For us, we’ve long sought to increase our level of self sufficiency as much as possible. When it came to gardening, this was not something we could do much of. Partly due to moving so frequently, but also because we usually lived in apartments with no real space to grow in. When we did find ourselves living in homes with nice, big south facing decks, we did container gardening, with varying levels of success.

Now that we’re back on the farm I grew up on, we finally have the space for all kinds of things, but with all the clean up needed first, we can only do a bit at a time, so we have to be quite selective on what we choose to grow.

When it comes to choosing what to grow, there are two ways you can go. You can look at the things you buy the most of and, if they can be grown in your climate zone, grow those, thus reducing your grocery bill. Or, you can look at the things you don’t buy, or buy rarely, either because they are too expensive at the grocery store, or hard to find. The grocery budget may not change, but you’ll have a greater variety of produce, and more “treat” foods, which has substantial psychological benefits, too.

We’ve done a combination of the two.

Carrots, beets and potatoes, for example, are things that are easy to find in the stores. At least the plain ones. It wouldn’t really be worthwhile for us to, for example, grow Russet potatoes. They are still pretty cheap at the grocery store, and common. What we’ve ordered are common foods in uncommon varieties.

Fennel is one of those things we buy as a rare treat. They’re not significantly more expensive, but enough that when the budget is considered, it’s more economical to buy more of the cheaper produce.

The squash varieties are similar. We like them, but rarely do. Some, like the pattypan squash, are pretty rare in stores, and more expensive.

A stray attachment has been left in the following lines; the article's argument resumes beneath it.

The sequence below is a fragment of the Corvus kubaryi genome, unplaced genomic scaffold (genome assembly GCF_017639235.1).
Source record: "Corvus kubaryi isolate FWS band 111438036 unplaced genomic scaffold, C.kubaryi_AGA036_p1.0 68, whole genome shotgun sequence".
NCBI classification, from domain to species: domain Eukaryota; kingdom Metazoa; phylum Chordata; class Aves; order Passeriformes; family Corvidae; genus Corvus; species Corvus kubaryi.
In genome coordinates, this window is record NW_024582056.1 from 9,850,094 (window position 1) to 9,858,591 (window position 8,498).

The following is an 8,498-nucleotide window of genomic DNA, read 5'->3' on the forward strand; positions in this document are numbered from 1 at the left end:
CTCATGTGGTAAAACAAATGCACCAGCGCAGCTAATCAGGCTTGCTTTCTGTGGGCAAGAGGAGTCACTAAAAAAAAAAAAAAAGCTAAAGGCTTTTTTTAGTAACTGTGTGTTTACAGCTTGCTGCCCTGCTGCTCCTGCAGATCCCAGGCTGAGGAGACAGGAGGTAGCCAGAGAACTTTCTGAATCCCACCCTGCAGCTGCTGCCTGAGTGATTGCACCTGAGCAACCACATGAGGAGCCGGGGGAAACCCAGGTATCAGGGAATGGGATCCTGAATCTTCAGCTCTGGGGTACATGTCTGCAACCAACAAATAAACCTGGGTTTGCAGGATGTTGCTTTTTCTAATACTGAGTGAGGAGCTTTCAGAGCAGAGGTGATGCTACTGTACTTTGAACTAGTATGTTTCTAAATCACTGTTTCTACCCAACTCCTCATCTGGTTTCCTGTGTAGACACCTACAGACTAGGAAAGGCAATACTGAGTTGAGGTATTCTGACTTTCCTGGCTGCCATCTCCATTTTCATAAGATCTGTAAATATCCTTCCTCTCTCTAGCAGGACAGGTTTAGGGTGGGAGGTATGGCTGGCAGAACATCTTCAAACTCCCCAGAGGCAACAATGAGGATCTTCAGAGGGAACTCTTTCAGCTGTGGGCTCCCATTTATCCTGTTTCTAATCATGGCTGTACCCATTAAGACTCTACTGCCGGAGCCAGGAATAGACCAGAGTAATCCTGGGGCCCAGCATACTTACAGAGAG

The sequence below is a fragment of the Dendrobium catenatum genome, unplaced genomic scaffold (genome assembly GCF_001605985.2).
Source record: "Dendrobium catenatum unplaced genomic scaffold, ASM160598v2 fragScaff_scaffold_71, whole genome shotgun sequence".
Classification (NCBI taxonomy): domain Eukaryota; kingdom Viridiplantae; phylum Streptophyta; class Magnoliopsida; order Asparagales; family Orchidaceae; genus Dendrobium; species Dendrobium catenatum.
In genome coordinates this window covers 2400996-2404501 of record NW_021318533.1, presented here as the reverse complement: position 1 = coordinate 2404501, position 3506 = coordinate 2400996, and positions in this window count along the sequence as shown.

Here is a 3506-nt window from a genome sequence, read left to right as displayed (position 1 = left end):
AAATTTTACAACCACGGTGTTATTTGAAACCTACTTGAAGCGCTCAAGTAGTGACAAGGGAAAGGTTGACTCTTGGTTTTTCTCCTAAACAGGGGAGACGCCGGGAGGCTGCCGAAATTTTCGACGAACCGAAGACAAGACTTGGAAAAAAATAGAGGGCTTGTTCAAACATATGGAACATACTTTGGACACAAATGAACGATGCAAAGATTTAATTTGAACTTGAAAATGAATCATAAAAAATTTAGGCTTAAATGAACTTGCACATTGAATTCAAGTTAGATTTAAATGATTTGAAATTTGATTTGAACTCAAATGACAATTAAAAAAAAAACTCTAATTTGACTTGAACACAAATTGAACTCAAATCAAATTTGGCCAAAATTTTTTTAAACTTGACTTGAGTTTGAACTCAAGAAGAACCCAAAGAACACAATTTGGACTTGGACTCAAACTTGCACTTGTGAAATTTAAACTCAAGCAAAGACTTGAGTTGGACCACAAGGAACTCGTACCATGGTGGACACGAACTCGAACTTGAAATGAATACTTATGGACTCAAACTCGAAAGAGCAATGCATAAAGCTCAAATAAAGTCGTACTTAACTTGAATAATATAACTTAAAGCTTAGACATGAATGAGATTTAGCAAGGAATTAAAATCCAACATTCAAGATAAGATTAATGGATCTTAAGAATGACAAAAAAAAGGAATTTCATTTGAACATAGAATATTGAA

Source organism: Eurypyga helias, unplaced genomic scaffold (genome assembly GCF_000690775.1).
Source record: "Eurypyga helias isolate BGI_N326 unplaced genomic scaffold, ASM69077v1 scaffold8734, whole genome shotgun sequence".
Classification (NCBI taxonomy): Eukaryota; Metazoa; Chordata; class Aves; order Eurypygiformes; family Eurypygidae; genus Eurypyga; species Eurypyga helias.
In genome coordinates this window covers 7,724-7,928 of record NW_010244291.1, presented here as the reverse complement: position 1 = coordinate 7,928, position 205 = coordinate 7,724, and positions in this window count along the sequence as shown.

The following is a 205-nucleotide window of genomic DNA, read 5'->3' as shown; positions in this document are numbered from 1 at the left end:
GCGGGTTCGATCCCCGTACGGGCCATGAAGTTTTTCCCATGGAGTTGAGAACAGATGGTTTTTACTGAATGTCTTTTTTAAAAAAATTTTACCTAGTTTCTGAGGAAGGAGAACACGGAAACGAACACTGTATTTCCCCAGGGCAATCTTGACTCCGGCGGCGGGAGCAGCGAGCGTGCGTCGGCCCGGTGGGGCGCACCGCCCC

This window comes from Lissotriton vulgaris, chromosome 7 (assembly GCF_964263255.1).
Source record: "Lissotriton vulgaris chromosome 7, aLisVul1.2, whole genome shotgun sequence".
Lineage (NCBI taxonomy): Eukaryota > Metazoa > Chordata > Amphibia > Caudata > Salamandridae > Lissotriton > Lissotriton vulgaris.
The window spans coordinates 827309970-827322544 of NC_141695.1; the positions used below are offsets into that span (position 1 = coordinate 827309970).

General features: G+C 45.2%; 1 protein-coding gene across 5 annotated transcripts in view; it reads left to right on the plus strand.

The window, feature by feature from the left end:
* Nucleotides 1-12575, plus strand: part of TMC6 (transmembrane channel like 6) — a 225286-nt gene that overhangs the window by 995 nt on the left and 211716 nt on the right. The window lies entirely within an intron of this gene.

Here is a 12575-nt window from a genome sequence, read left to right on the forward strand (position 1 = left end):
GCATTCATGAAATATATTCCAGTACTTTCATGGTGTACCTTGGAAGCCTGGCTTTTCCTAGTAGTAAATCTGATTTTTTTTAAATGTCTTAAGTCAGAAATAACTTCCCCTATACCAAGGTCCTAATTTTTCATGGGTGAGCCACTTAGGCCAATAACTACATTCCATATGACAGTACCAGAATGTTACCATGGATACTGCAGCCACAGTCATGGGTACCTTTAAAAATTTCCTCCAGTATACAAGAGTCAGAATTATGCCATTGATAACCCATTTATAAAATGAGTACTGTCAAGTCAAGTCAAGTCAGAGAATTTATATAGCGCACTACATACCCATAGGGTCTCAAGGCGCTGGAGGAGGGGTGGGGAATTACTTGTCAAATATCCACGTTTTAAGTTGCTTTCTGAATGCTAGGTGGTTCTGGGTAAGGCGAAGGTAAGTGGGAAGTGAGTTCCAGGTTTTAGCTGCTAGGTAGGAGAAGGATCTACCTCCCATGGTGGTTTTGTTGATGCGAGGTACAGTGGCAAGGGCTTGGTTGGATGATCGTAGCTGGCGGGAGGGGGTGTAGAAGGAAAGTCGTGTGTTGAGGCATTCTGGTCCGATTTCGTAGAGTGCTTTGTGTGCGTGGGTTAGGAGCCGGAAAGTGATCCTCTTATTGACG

The sunflower seeds are intended to play several roles. These varieties are good for eating in general, but we’re going to be planting a lot of these to use as bird feed in the winter. The large size and strength of the plants themselves will act as wind breaks, as well as privacy screens. Plus, we’ll be planting them in an area that the leaves will hopefully shade the ground enough to prevent the grass and weeds in the area from growing. (This is where we’re going to need more hoses; the area is quite parched, and there is no nearby source of water.) The straw bale we have now will be used as mulch, though it won’t be enough on its own for such a large area. We’ll likely use most of that up when we get and plant potatoes. I’m hoping to get more straw or old hay over the summer. I’m planning to contact the renter of the rest of the farm, whom we have been buying our straw bales from, to see if he has any – and maybe some well composted manure, as well!

You’ll notice one of the things we don’t have on our list are lettuces. These are often recommended for new gardeners, as they produce relatively quickly, and with successive sowing, you can have 3 seasons of lettuce. We’ve tried growing lettuces in our container gardens before but, ultimately, find they are not really be worth the hassle. We’ve found them to be fragile produce, both as a plant to grow, easily killed off by too many things, and as produce to buy at the store, which inevitably go soggy before we can finish them. We just don’t eat enough lettuce to make it worthwhile.

Cabbage, on the other than, will be something we’ll grow in the near future. We use them more than lettuce, and they store very well over winter.

So a lot of what we’re going to be doing for gardening this summer is pretty experimental for us. How things work out will do a lot to help us decide what we’ll do next year.

Meanwhile, we will continue to clean up, reclaim space, and work out where we want to plant the things that will continue to feed us, year after year; berry bushes, fruits trees and, hopefully, nut trees.

It’s going to be a fun (and, hopefully, tasty) learning experience!

The Re-Farmer